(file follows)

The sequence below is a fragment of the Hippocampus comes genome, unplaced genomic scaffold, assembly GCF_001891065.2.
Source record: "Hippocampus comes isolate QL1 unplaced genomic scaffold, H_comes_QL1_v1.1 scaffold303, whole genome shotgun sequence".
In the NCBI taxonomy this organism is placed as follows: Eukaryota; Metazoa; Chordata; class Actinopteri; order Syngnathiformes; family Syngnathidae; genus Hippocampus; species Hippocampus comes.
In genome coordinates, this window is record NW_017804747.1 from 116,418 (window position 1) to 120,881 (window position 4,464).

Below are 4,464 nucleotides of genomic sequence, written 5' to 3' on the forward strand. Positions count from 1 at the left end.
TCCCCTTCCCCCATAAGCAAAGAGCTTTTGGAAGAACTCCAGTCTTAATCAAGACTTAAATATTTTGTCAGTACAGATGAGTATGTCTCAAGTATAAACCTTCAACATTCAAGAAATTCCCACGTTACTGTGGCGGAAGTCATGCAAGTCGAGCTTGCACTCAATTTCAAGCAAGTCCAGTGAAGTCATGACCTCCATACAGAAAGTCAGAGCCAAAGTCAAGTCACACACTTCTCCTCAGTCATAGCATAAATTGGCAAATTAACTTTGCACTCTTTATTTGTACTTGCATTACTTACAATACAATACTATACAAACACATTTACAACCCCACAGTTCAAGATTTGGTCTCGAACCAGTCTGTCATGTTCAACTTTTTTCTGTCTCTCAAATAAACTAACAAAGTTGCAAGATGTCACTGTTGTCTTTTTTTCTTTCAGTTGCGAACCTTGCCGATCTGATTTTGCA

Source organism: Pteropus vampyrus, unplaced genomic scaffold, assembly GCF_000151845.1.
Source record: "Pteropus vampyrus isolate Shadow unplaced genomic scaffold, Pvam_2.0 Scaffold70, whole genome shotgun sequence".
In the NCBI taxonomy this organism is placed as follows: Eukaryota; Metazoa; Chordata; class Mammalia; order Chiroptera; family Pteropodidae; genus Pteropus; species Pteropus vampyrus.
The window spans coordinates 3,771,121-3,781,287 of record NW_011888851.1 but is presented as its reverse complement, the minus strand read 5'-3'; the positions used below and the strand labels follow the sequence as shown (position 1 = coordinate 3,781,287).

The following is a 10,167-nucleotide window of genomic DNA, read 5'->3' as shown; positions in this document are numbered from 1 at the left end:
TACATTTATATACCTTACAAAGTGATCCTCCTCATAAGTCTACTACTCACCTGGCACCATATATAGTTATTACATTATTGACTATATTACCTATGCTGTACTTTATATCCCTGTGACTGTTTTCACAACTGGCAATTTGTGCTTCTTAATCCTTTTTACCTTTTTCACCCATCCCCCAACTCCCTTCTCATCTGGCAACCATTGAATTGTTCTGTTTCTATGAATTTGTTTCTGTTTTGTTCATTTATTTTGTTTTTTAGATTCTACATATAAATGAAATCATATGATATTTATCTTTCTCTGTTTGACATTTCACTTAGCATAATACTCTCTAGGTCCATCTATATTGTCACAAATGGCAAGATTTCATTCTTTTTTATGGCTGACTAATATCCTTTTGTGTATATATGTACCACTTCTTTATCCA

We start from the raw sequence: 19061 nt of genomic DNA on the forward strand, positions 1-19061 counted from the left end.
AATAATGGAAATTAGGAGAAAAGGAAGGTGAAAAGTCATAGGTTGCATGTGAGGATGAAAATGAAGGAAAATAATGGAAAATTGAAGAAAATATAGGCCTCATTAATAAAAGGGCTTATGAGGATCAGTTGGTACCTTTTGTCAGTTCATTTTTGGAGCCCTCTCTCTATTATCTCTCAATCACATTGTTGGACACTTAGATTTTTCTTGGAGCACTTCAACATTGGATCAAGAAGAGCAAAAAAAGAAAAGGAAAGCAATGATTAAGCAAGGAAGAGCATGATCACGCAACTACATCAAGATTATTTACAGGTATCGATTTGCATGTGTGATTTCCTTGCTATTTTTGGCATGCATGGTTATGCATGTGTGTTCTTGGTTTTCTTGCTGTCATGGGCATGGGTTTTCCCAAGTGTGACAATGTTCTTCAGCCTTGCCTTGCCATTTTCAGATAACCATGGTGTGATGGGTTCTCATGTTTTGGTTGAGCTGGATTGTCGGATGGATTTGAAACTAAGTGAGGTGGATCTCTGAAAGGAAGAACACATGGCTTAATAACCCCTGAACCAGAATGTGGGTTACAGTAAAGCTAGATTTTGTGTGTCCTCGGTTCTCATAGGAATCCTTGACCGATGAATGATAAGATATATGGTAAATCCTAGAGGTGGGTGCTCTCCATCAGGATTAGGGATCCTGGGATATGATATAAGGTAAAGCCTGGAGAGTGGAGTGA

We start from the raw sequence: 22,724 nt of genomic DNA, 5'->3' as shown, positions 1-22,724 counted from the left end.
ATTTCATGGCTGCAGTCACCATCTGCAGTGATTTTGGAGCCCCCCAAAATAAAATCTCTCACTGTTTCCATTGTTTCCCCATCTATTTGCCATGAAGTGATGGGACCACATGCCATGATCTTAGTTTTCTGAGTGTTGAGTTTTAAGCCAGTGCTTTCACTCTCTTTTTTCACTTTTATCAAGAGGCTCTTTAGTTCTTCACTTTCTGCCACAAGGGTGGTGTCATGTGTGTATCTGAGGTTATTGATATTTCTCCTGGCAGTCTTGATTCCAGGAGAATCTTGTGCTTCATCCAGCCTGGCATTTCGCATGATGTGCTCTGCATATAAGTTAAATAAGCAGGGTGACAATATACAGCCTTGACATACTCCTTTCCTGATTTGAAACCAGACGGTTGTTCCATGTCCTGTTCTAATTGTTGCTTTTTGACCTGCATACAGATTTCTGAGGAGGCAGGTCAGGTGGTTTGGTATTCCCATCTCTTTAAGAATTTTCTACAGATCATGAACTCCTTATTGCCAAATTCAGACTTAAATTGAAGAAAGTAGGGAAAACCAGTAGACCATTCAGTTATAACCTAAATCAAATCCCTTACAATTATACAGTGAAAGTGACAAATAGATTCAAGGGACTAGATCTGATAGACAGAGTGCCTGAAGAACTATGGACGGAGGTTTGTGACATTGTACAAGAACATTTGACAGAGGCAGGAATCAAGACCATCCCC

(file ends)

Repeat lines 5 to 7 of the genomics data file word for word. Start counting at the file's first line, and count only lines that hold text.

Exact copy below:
Below are 4,464 nucleotides of genomic sequence, written 5' to 3' on the forward strand. Positions count from 1 at the left end.
TCCCCTTCCCCCATAAGCAAAGAGCTTTTGGAAGAACTCCAGTCTTAATCAAGACTTAAATATTTTGTCAGTACAGATGAGTATGTCTCAAGTATAAACCTTCAACATTCAAGAAATTCCCACGTTACTGTGGCGGAAGTCATGCAAGTCGAGCTTGCACTCAATTTCAAGCAAGTCCAGTGAAGTCATGACCTCCATACAGAAAGTCAGAGCCAAAGTCAAGTCACACACTTCTCCTCAGTCATAGCATAAATTGGCAAATTAACTTTGCACTCTTTATTTGTACTTGCATTACTTACAATACAATACTATACAAACACATTTACAACCCCACAGTTCAAGATTTGGTCTCGAACCAGTCTGTCATGTTCAACTTTTTTCTGTCTCTCAAATAAACTAACAAAGTTGCAAGATGTCACTGTTGTCTTTTTTTCTTTCAGTTGCGAACCTTGCCGATCTGATTTTGCA

Source organism: Pteropus vampyrus, unplaced genomic scaffold, assembly GCF_000151845.1.